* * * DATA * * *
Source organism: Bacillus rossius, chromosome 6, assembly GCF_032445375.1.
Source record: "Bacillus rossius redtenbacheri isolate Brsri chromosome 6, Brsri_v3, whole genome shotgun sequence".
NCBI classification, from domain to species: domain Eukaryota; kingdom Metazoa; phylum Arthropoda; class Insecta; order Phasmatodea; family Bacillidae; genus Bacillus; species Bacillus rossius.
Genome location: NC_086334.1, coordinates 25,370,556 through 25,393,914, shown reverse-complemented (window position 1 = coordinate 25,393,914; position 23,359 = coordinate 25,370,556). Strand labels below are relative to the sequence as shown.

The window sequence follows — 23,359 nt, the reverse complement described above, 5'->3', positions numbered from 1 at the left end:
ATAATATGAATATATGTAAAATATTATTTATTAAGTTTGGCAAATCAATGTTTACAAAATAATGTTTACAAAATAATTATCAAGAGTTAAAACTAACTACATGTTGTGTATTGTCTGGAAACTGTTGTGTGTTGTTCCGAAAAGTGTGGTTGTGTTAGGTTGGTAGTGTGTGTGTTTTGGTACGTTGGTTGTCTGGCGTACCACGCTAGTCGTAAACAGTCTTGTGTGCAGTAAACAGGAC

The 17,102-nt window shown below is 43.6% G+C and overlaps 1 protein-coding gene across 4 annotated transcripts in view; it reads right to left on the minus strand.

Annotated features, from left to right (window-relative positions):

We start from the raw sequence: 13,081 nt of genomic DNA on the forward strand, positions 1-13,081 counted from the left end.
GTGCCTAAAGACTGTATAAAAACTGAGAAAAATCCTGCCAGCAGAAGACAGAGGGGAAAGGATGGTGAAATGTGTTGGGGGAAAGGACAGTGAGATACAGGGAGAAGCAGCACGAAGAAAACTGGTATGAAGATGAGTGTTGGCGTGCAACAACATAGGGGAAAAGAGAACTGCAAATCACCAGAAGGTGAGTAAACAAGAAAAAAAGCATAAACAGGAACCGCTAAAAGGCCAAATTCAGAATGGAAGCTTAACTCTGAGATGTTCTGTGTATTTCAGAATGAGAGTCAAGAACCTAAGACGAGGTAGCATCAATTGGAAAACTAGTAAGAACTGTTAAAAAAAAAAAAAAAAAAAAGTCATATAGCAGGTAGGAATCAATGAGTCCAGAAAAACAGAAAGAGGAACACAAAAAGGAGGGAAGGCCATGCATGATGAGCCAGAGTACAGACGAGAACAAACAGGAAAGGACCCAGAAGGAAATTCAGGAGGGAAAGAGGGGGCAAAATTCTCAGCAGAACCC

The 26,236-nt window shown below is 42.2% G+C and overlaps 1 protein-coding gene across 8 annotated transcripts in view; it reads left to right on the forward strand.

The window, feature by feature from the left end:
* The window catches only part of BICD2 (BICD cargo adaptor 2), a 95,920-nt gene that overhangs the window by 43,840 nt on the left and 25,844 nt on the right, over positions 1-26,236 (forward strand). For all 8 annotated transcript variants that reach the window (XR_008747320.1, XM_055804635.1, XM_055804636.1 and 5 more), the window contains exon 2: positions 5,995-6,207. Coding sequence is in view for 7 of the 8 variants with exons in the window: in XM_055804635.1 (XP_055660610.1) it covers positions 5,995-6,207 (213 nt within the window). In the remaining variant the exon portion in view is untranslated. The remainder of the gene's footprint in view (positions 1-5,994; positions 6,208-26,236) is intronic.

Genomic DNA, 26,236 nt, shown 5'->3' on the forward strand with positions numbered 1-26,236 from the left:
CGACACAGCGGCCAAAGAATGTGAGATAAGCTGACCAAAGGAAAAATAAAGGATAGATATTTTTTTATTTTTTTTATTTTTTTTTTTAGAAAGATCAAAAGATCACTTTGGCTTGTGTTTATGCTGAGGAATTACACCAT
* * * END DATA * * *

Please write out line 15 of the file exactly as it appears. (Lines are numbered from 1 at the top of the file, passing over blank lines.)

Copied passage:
CGACACAGCGGCCAAAGAATGTGAGATAAGCTGACCAAAGGAAAAATAAAGGATAGATATTTTTTTATTTTTTTTATTTTTTTTTTTAGAAAGATCAAAAGATCACTTTGGCTTGTGTTTATGCTGAGGAATTACACCAT